St. John Bosco. Born in Becchi, Italy in 1815, his father died when he was three and he grew up in great poverty, eventually becoming a farm worker. He learned to juggle to entertain other children. At 12, having left home because his older brother beat him to prevent him from learning to read, he begged a priest to educate him. He eventually became a priest himself, and working tirelessly, dedicated his life to helping poor children, educating them, and preventing them from being exploited and abused. He founded the Society of St. Francis de Sales (the Salesians), and the Institute of the Daughters of Mary Help of Christians (Salesian Sisters), to continue his work. By the time he died in 1888, his sanctity was well known. His feast day is January 31st. His relics reside at the Basilica of Our Lady Help of Christians in Turin, in the Piedmont region of Italy. Click Here to watch a video on his life and tour the museum in Rome dedicated to him.
St. Thomas Aquinas was one of the most brilliant theologians and philosophers in the history of the Catholic Church, and perhaps the world. Using the thoughts of Aristotle, Aquinas showed that faith and reason are completely compatible since they both originate from God. His feast day is January 28th. Learn more about St. Thomas Aquinas: Click Here.
St. Agnes of Rome. Saint Agnes’ feast day is January 21st. She lived in Rome during the last major persecution of the early Church under the Emperor Diocletian who called for churches to be destroyed and their books burned. She was martyred for her faith and is a patron saint of young girls, chastity & rape survivors. Her relics are in the Basilica of St. Agnes Outside the Walls in Rome.
Not much is known of the first century Saint Syrus of Pavia, Lombardy, Italy. Legend says he could be the boy with the five loaves of bread in the Gospels. He is thought to have followed St. Peter to Rome, and then was sent to northern Italy, where he preached in all the major cities there. He vigorously fought the heresy of Arianism, which denied the Trinitarian nature of God. He was appointed the first Bishop of Pavia by the Apostles and is a patron saint of Pavia. His relics reside in the Cathedral of Pavia. His feast day is December 9th.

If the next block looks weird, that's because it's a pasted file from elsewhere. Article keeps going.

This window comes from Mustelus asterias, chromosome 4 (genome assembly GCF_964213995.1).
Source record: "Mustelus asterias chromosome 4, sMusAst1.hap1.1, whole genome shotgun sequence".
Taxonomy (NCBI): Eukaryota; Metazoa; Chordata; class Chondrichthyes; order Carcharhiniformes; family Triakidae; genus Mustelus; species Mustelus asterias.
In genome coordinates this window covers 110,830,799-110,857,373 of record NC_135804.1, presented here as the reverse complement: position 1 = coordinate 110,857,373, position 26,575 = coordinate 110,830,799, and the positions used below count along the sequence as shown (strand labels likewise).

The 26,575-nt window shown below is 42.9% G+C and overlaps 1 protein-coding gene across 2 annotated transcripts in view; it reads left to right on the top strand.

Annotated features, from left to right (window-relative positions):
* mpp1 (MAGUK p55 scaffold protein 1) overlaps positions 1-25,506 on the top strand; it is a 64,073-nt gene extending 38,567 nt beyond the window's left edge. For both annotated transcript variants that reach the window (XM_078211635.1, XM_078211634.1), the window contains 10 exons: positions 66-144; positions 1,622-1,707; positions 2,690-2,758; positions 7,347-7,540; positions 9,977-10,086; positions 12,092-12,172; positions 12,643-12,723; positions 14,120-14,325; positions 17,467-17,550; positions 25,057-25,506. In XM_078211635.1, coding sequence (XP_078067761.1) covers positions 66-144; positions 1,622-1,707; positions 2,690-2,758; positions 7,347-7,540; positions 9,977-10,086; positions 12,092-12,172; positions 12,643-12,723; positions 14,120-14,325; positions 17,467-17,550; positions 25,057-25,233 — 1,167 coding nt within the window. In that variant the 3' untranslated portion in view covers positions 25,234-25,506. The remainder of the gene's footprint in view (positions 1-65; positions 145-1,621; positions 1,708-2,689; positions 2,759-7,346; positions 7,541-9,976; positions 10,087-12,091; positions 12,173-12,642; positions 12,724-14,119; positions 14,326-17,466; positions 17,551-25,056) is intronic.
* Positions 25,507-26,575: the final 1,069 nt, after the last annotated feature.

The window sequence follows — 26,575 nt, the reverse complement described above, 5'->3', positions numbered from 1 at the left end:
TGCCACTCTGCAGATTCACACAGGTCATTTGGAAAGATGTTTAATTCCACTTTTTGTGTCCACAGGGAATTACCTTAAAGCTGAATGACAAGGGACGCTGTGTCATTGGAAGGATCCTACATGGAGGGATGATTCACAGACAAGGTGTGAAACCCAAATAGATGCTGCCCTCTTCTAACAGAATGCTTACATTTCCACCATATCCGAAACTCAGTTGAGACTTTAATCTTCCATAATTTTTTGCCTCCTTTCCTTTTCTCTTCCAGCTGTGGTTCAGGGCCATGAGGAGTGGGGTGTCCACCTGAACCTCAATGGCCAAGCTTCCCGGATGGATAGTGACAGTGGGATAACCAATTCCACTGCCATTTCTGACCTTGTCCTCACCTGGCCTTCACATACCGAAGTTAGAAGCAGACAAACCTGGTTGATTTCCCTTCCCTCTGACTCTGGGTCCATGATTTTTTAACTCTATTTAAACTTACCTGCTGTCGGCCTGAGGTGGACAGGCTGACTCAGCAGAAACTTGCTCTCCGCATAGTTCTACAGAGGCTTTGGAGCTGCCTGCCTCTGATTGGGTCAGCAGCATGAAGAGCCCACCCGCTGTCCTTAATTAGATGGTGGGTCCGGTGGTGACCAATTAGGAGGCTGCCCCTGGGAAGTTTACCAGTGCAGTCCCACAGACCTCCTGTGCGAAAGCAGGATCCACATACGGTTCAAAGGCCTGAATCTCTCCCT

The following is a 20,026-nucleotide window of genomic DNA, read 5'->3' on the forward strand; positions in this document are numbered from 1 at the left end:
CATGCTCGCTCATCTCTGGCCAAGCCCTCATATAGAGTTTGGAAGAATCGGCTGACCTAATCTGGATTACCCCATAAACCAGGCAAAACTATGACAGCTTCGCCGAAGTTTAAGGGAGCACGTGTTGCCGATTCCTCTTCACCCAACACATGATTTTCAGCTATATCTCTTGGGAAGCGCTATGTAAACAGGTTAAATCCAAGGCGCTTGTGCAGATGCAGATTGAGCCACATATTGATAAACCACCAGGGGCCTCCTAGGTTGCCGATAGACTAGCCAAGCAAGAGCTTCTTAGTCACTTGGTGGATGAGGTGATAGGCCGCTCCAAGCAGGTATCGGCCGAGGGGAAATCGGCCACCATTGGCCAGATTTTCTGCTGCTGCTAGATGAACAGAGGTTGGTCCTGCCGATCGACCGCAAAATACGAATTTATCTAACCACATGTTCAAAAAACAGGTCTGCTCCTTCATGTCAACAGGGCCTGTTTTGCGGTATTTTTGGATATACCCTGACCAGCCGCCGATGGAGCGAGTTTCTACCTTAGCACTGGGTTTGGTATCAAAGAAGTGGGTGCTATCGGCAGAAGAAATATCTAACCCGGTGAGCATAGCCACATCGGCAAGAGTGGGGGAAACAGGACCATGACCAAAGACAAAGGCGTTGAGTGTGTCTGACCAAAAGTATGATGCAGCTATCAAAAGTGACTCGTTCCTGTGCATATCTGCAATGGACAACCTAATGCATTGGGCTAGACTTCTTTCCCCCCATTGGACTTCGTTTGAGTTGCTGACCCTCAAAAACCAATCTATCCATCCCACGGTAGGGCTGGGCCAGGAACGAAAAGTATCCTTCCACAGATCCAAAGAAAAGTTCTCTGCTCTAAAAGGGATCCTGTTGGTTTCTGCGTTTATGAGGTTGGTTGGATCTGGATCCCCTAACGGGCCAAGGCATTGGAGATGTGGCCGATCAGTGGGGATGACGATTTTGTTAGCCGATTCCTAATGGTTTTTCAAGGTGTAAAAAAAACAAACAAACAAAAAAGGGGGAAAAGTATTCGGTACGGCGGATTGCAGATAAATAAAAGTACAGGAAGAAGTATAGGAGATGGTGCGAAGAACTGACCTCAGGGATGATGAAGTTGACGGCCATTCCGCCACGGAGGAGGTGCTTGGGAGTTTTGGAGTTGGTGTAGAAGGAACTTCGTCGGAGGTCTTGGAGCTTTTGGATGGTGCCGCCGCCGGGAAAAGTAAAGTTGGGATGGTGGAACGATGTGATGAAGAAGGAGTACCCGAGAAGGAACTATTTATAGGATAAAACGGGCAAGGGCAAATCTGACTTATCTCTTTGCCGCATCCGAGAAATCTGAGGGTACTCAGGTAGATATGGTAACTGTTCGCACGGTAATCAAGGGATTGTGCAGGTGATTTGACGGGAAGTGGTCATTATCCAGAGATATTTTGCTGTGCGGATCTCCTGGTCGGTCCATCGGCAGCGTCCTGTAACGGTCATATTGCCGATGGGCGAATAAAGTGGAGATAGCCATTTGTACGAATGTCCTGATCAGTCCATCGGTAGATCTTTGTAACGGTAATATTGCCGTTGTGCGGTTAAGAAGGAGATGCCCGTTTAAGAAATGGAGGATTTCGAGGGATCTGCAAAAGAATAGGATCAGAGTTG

St. Andrew, the first apostle named by Jesus, was a fisherman and the brother of St. Peter. He was a disciple of John the Baptist first, and was the one who first introduced Peter to Jesus. After Jesus’ death and resurrection, Andrew evangelized the cities all around the Black Sea, and up into Kiev and Novgorod (now modern-day Russia), a trip of over 1000 miles from the Black Sea. Andrew was crucified on an X shaped cross in the year 60 in the city of Patras, in what is now Greece. He is the patron saint of many countries including Scotland, Russia, Georgia, Ukraine and Greece, as well as being a patron of Amalfi, Italy, and of fishermen, pregnant women, singers, butchers, and farm workers. Many of his relics reside in the Piazza Duomo (Cathedral) in Amalfi. Since 1304 his relics exude a supposedly miraculous liquid four times a year, called “St. Andrew’s Manna.” His feast day is November 30th.
Beloved of Italian-American immigrants, especially in New York and Chicago, St. Frances Xavier Cabrini, or “Mother Cabrini” was born in 1850 in what is now Lodi, Italy. She became a nun, and at 30 years old founded the Missionary Sisters of the Sacred Heart of Jesus religious order. She yearned to be a missionary in China, but Pope Leo XIII instead sent her and her nuns to New York City to tend to the Italian immigrants. Even with her ever-present fragile health, she tirelessly founded 67 hospitals, orphanages, schools, convents and other institutions all over North, Central, and South America, and in France, Spain, and Italy. Mother Cabrini died in 1917 of malaria. She was the first American citizen canonized a saint, in 1946. In 2021, we celebrate her 75th anniversary of sainthood. Her feast day is November 13th. Learn more about this beloved saint online at the National Shrine of St. Frances Xavier Cabrini in Chicago, IL & at the St. Frances Xavier Cabrini Shrine in Manhattan, where her remains reside.